Setting Room Rates
Bed and breakfast businesses operate in a market with a great deal of competition from hotels as well as other B&Bs and setting room rates for guest rooms needs awareness of business costs and profit margins.
In our article on Setting Guest Rates in the Starting Up section we talked about how to calculate your break even point and set initial room rates. In this article we'll talk about supply and demand and how you can manipulate room rates to take advantage of fluctuations.
Room Rates Fluctuate with DemandLet's assume that your calculations and market research indicate a competitive room rate of £60 per night, assuming a certain level of guest room occupancy throughout the year. You have decided that it's a rate that will allow you to make a reasonable profit margin on top of covering your business costs. That doesn't mean to say that you have to charge every room out at £60 every year though, it's just an average that you should seek to attain and surpass if possible.
Low Competition at Peak Season Means Good B&B Profit MarginsDepending on how much your business depends on the tourist market, you may have one or two very sharply defined high seasons, or a gentle rise and fall throughout the year, with a number of peaks. You would aim to set a room rate of, say, £70 to £80 at those peaks and allow it to drop to around £50 in the low seasons. Make sure that your room rates are clearly laid out on your website and in your B&B office area so that customers, and staff dealing with customers, will be clear about the room rates at any given time.
Look out for special events and other seasonal fluctuations, like Bank Holidays, where competition is less fierce so B&B and hotel owners can set higher guest room rates. Many families now get away at Christmas and Easter, when in the past these would be stay at home periods. Hotels and B&B room rates in some areas double or even triple over the Christmas period compared to the middle of January, whereas in other areas, many hotels and B&B's close down over that period as there are too few guests. Test the competition in these periods with your advertising in the first year and see how many guest rooms fill up.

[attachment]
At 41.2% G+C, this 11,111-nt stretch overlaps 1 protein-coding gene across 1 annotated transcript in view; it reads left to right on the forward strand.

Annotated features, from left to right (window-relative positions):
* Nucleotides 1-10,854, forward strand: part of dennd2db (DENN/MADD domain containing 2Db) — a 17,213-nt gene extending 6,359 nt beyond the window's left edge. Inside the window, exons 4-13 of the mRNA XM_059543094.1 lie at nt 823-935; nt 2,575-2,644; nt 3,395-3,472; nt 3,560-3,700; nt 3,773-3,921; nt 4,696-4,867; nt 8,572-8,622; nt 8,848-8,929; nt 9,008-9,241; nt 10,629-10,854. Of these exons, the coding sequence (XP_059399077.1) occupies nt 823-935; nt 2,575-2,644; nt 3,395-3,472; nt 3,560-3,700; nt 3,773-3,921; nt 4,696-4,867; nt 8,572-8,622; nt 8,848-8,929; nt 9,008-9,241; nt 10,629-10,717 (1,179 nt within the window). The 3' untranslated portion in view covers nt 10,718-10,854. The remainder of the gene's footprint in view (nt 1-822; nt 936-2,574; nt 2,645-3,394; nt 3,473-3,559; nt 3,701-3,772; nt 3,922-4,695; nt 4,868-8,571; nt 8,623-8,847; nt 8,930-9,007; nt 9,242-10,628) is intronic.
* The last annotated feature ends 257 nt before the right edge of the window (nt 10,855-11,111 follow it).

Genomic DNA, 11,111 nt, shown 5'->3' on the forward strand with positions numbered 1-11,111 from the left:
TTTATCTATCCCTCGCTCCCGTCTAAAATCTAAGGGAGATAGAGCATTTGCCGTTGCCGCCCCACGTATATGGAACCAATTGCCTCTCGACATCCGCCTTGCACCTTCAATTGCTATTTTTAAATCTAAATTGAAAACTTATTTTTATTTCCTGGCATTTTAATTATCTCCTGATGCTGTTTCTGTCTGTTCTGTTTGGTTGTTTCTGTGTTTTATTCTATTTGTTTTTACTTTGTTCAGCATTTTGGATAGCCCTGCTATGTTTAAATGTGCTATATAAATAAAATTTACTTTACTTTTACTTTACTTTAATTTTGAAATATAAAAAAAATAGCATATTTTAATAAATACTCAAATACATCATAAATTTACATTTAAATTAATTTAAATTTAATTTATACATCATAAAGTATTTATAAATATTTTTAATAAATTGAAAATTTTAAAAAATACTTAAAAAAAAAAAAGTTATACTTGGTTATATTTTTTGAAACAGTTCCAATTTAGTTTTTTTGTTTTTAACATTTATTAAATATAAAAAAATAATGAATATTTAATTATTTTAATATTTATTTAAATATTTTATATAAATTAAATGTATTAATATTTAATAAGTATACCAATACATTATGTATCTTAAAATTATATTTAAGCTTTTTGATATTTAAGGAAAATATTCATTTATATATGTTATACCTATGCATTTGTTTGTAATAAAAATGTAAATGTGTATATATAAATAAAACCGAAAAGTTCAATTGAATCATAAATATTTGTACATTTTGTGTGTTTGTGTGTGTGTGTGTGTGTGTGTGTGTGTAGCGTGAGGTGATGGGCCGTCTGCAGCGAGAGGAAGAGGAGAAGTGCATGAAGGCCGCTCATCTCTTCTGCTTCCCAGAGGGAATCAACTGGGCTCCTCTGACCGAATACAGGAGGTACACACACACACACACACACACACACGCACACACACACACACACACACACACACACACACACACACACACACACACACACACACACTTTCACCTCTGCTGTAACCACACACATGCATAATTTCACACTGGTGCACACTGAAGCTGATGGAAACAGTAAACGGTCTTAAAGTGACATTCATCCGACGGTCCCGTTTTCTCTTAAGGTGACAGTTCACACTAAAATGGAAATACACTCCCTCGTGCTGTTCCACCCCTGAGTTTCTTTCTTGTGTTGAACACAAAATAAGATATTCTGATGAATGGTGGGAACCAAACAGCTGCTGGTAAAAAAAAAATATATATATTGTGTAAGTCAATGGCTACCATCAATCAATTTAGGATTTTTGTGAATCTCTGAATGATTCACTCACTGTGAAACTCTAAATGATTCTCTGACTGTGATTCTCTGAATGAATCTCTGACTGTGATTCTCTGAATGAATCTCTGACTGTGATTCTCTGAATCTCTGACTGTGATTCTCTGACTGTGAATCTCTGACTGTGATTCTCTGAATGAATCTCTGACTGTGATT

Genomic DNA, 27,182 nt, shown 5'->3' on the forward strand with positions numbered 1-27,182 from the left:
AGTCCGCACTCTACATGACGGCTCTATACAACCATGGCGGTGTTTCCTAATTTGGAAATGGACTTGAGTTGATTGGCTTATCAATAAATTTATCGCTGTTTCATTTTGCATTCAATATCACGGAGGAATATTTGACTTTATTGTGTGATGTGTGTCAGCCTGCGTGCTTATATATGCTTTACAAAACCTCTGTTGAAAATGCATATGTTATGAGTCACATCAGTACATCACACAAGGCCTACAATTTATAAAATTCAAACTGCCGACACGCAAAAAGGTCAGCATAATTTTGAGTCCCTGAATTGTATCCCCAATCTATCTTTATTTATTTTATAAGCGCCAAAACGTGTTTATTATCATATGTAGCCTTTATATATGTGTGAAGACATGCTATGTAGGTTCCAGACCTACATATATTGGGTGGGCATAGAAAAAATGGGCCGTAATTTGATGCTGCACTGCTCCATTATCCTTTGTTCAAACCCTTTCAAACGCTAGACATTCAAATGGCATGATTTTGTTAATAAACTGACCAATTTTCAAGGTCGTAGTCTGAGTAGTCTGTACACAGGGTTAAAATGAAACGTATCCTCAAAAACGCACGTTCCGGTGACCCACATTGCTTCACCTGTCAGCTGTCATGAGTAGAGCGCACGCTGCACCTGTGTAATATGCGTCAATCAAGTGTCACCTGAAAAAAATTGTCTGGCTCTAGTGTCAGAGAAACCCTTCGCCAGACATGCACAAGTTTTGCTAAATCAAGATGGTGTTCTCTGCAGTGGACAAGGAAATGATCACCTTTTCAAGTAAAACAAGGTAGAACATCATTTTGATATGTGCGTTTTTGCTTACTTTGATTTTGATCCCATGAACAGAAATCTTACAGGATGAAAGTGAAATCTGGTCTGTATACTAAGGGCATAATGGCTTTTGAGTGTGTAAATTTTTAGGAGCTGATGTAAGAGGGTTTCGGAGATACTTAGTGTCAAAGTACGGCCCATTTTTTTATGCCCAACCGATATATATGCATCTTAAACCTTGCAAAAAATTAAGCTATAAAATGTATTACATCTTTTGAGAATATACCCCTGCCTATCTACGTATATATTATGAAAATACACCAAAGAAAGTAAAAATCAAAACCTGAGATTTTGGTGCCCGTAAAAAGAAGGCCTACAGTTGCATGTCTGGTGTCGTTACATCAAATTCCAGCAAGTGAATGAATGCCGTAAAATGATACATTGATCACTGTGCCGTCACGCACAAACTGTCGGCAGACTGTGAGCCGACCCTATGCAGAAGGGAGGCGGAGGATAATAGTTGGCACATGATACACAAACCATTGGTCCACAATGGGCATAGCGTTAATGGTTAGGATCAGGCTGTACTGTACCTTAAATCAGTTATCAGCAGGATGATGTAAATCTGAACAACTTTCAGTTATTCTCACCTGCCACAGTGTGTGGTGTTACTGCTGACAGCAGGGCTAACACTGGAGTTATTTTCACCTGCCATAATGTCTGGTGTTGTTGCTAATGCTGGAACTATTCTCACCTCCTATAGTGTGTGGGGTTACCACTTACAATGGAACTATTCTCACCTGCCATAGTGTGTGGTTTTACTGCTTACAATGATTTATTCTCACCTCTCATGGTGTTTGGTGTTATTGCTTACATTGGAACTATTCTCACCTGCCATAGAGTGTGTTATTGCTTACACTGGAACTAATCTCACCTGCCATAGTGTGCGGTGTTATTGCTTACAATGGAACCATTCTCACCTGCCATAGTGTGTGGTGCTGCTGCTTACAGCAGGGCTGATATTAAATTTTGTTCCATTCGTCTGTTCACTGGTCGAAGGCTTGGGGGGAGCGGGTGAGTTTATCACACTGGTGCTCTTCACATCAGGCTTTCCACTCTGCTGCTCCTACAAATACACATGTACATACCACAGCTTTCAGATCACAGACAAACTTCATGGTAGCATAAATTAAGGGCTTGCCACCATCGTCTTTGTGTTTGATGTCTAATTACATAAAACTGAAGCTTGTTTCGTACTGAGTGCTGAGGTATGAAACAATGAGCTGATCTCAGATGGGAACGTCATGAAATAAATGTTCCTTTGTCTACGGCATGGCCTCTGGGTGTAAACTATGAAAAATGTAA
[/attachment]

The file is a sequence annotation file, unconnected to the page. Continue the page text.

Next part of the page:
Special Events can Fill Guest RoomsSpecial events can be good for B&B's and hotels too. Guest rooms at hotels and B&B's in the western part of the Cotswolds, for example, are under serious pressure during the horse racing Festival at Cheltenham in early March each year. With no competition, as everyone is booked out, this is an opportunity to put room rates up at a period that would otherwise be completely dead. Work out what similar events there are in your area and tinker with your room rates accordingly.
There are weekly fluctuations to take into account as well. As people in the UK increasingly take short breaks throughout the year guest rooms are more in demand at the weekends than during the week, particularly out of season. Consider lowering the rates for Thursdays and Mondays, or advertising inclusive three night weekend breaks, that might entice guests into stretching their weekends at one end or the other.
Know Your Business Costs When BarteringFinally, you will find that people will barter with hotels and B&B's for a better deal on guest room rates more and more these days. It's important to set a minimum rate that anyone who is answering the phone or emails will know that you will absolutely not go below. You should also set a policy of refusing to deal over periods when you know you will have high demand.
Bartering on room rates is alright if you don’t want to lose your guests to local competition, after all, a small profit margin is better than none, but try and gain a little for everything you give away. For example, if someone is asking for a deal on weekend room rates, suggest that you'll give them a lower rate (but not quite the one they are asking for) if they take three days rather than two.